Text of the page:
Growing up as a kid, I distinctly recall a large black box with a couple of low, stuffed chairs sitting in the corner of my shul’s social hall. This chevrah kadisha box, originally containing soft-covered siddurim falling apart and later upgraded to the ArtScroll Siddur Nechamas Yisrael, was spotted at shiv’ah houses across the neighborhood. Dealing with death is an uncomfortable part of life, and aside from the emergent scenarios – such the death of a loved one, and the family is therefore sitting shiv’ah – when the community springs into action, or the annual Chevrah Kadisha dinner, dealing with death is “out of sight, out of mind” for most people.

Yanky Meyer founded Misaskim to change all that.

Almost 20 years ago, Yanky paid a shiv’ah call to a friend and was saddened to see him sitting on a box in the living room. He purchased the now-ubiquitous plastic chairs and cushions. A warehouse space was arranged. Friends came and volunteered their vans. What started as a simple effort to make sitting shiv’ah just a little easier exploded. First expanding across neighborhoods in Brooklyn, then Queens and Long Island, it has now grown across the United States and around the world, with Misaskim garages, vans, and thousands of volunteers in Lakewood, Toronto, Baltimore, Los Angeles, Miami, London, and Manchester.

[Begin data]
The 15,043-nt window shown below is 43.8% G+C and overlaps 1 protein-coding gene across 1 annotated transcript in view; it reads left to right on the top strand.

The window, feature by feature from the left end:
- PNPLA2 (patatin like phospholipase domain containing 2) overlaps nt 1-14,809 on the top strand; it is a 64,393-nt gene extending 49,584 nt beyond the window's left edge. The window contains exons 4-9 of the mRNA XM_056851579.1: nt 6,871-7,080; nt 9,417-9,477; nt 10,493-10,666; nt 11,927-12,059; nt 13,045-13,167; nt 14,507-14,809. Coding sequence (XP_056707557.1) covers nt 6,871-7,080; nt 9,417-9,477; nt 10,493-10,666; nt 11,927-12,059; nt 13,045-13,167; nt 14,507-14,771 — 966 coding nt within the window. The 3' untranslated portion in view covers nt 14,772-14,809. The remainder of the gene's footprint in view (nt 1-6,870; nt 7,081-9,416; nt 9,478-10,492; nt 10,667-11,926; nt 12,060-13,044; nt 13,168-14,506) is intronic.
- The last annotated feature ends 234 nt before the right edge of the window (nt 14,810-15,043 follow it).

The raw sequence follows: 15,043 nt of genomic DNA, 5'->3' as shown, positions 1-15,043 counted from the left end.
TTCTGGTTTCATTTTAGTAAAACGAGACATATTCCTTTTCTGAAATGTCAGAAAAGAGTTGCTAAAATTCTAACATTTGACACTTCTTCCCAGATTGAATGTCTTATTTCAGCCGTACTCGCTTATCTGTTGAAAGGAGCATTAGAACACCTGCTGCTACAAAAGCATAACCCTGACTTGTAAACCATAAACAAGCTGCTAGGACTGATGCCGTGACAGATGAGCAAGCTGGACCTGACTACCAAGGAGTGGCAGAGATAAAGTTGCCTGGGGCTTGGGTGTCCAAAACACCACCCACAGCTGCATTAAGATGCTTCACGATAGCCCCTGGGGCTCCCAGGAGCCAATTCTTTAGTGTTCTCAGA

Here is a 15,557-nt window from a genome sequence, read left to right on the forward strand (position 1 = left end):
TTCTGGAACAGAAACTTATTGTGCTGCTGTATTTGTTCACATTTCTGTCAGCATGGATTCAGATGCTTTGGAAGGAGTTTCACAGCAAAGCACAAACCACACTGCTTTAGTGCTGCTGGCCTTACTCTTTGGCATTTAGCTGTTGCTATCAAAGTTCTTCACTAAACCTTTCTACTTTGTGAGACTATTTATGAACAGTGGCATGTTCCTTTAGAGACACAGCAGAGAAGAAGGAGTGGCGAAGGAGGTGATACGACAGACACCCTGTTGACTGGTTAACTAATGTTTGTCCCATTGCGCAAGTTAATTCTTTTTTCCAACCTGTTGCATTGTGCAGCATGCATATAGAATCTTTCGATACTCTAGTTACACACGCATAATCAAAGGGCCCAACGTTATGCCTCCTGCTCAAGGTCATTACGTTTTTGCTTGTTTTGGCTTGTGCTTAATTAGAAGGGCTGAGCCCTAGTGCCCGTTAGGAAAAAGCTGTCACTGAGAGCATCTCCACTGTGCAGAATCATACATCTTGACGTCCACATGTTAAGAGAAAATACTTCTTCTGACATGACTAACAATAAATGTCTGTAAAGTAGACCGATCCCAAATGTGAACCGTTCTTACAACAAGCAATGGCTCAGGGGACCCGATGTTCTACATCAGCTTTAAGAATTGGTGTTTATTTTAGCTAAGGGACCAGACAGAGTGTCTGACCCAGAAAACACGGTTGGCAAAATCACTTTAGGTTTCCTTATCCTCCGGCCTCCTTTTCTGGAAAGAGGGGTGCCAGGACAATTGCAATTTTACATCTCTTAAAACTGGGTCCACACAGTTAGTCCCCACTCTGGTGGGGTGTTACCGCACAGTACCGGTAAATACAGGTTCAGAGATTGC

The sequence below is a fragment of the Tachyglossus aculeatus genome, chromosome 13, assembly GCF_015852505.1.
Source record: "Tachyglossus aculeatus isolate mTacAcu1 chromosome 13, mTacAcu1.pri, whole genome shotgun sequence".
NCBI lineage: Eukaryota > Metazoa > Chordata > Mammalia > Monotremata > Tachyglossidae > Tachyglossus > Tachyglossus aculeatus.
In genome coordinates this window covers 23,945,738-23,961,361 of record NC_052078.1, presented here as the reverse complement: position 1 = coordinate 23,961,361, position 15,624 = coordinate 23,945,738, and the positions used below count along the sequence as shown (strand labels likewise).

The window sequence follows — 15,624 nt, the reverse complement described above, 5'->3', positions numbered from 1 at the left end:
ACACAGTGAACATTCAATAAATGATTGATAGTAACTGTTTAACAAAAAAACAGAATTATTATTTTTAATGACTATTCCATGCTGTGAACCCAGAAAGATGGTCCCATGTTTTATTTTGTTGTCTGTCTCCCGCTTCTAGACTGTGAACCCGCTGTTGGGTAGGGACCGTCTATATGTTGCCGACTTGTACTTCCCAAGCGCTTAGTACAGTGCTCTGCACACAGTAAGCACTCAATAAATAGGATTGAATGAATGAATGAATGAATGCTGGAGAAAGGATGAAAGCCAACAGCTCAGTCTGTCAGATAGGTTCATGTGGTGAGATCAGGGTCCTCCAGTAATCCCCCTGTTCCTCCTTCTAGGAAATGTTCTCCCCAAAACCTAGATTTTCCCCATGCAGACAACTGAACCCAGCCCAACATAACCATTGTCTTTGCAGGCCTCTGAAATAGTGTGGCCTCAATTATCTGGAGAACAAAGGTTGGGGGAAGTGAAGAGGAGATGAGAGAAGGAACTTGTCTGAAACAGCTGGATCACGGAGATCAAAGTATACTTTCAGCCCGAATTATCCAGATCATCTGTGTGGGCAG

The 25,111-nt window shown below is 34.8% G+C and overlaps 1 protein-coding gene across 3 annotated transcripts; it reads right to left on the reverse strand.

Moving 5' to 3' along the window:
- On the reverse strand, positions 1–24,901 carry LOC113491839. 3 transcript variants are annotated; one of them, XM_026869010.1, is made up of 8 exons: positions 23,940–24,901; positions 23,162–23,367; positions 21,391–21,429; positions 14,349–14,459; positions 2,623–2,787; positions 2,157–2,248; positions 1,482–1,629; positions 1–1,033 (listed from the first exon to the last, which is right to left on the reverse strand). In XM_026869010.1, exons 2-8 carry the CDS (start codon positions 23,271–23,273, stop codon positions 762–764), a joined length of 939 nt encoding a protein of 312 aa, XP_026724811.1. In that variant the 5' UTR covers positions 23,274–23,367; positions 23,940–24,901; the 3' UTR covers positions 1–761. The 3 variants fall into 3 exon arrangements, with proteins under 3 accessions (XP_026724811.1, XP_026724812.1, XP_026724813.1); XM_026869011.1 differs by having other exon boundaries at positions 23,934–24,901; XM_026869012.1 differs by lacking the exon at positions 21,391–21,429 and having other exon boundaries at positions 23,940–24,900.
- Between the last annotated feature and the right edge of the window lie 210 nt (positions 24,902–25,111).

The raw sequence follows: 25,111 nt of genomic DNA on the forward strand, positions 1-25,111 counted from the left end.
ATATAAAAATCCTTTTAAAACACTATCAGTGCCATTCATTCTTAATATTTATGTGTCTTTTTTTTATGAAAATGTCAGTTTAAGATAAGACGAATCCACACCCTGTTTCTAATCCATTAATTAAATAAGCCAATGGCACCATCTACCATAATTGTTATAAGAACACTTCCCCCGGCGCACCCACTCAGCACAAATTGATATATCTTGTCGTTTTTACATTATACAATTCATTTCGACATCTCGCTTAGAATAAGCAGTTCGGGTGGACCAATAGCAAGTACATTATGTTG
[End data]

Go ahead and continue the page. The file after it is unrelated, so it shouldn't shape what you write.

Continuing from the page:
As the organization has grown, so has its mission and scope. Many volunteers are trained in search, rescue, and recovering bodies al pi halachah. After car accidents, storms, and hikers disappearing, Misaskim is one of the first to be called. Misaskim will coordinate with the local chevrah kadisha to arrange for identification and burial while preserving kavod ha’meis.

Mitzvah goreres mitzvah. In true Yanky Meyer fashion, Misaskim has gone beyond its original mission, and its volunteers, inspired by Yanky’s enthusiasm and sensitivity, have gone along for the ride. Oftentimes, Misaskim volunteers will show up at a beis aveil, clean the house, organize the chairs, post the time and location of the shiv’ah minyan, and set up a sefer Torah. Misaskim sends meals, and organizes Chol HaMoed trips (Project ABC).

The sight of a hearse or the city’s Medical Examiner van on the street does not evoke the same thoughts as a Misaskim van. This vehicle, bearing the organization’s logo, has become the symbol of Yanky Meyer’s values that began with a chair and a minyan, now offering comfort to the bereaved and, without doubt, the soul of their deceased loved one.

Project Yedid, originally envisioned to bring Yom Tov gift packages to y’somim, now sends back-to-school boxes, Chanukah packages, Purim packages, and cheesecakes for Shavuos. Kids get school supplies, books, toys, and treats. Last Chanukah, we delivered over 280 packages in Queens alone. Thousands of dollars were raised for Purim.

It’s terrible and tragic to lose a loved one. There’s nothing anyone can do to replace the void left behind by the loss of a parent, uncle, spouse. Misaskim aims to try to soften that blow, make things just a bit easier in that time of pain and vulnerability.

May the mitzvos done by the volunteers of Misaskim and chevros kadisha be a z’chus for an ilui neshamah for Reb Yaakov Michael ben Yisrael.

 By Yedidya Hirschhorn